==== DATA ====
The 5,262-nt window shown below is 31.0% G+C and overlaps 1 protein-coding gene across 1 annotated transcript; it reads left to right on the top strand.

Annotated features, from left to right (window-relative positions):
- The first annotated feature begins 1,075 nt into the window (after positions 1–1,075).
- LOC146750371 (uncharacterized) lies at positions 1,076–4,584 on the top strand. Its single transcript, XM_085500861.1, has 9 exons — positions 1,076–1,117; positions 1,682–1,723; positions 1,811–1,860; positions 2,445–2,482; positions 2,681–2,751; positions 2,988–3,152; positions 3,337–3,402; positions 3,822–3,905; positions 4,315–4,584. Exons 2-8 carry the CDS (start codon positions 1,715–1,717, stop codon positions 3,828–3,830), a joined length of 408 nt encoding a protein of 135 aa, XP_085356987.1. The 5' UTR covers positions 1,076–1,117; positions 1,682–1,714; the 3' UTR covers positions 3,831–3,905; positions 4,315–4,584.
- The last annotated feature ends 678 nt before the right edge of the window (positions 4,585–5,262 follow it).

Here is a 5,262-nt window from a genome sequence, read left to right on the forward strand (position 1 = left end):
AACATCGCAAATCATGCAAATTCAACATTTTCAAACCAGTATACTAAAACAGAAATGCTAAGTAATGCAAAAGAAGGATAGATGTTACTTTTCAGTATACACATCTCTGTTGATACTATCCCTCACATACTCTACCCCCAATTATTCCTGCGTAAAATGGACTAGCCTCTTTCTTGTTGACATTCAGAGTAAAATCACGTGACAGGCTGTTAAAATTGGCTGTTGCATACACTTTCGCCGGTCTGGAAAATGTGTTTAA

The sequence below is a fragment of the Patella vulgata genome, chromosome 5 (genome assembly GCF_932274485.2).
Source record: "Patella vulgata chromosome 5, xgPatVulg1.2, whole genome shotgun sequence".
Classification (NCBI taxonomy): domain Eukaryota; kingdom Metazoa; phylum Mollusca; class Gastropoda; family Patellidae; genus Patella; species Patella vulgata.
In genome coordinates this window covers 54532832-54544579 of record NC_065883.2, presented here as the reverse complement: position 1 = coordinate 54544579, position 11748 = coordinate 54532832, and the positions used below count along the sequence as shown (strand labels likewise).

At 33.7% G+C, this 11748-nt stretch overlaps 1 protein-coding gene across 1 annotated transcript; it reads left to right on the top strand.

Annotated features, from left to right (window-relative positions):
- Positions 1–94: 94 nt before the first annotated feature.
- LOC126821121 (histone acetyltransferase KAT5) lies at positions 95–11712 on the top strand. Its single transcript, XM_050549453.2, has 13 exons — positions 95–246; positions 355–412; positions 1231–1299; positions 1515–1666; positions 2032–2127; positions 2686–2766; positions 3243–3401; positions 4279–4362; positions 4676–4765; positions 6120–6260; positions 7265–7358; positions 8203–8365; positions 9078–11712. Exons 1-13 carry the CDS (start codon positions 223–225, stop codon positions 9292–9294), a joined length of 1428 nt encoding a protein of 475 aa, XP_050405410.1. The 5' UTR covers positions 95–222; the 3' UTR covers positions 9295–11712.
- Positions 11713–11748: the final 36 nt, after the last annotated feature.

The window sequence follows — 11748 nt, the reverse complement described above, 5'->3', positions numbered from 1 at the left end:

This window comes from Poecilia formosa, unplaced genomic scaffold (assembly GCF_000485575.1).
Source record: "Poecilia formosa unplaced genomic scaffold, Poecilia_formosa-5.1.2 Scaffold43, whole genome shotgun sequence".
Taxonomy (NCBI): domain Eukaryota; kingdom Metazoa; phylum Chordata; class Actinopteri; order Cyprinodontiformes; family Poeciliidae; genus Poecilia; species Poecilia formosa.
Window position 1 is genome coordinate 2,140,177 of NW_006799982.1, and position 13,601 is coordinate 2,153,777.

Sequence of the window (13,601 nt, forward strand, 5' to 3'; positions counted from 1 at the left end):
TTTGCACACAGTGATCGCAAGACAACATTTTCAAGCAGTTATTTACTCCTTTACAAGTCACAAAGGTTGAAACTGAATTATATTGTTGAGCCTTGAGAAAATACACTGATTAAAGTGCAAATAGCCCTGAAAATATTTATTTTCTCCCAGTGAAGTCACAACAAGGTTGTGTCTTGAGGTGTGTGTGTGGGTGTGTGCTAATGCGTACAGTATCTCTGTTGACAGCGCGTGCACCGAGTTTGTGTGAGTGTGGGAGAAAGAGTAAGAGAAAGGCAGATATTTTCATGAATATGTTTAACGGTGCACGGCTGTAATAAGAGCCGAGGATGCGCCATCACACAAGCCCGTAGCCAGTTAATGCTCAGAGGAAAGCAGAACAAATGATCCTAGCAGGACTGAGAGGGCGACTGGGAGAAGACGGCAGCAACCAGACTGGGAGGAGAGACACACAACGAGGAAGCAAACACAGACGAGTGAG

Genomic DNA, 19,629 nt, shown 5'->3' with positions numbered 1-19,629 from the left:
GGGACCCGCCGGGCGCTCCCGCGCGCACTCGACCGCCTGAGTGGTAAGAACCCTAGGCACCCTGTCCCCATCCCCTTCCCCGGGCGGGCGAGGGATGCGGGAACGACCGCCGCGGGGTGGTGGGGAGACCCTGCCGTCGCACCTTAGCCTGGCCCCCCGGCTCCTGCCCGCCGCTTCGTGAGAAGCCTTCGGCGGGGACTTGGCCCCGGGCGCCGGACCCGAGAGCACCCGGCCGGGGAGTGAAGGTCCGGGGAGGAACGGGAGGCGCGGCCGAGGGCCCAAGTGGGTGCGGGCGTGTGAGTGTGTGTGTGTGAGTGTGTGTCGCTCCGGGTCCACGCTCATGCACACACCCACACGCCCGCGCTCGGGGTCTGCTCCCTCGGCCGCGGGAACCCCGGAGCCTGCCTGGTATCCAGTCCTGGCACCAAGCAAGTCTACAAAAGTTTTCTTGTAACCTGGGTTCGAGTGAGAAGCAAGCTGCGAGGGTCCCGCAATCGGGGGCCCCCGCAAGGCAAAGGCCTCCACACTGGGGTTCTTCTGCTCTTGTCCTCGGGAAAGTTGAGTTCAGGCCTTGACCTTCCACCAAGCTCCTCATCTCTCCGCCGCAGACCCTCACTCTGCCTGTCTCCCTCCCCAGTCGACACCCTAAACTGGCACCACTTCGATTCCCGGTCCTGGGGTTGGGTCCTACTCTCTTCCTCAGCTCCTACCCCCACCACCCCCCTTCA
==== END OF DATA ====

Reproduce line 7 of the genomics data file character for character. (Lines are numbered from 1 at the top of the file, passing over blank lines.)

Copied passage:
AACATCGCAAATCATGCAAATTCAACATTTTCAAACCAGTATACTAAAACAGAAATGCTAAGTAATGCAAAAGAAGGATAGATGTTACTTTTCAGTATACACATCTCTGTTGATACTATCCCTCACATACTCTACCCCCAATTATTCCTGCGTAAAATGGACTAGCCTCTTTCTTGTTGACATTCAGAGTAAAATCACGTGACAGGCTGTTAAAATTGGCTGTTGCATACACTTTCGCCGGTCTGGAAAATGTGTTTAA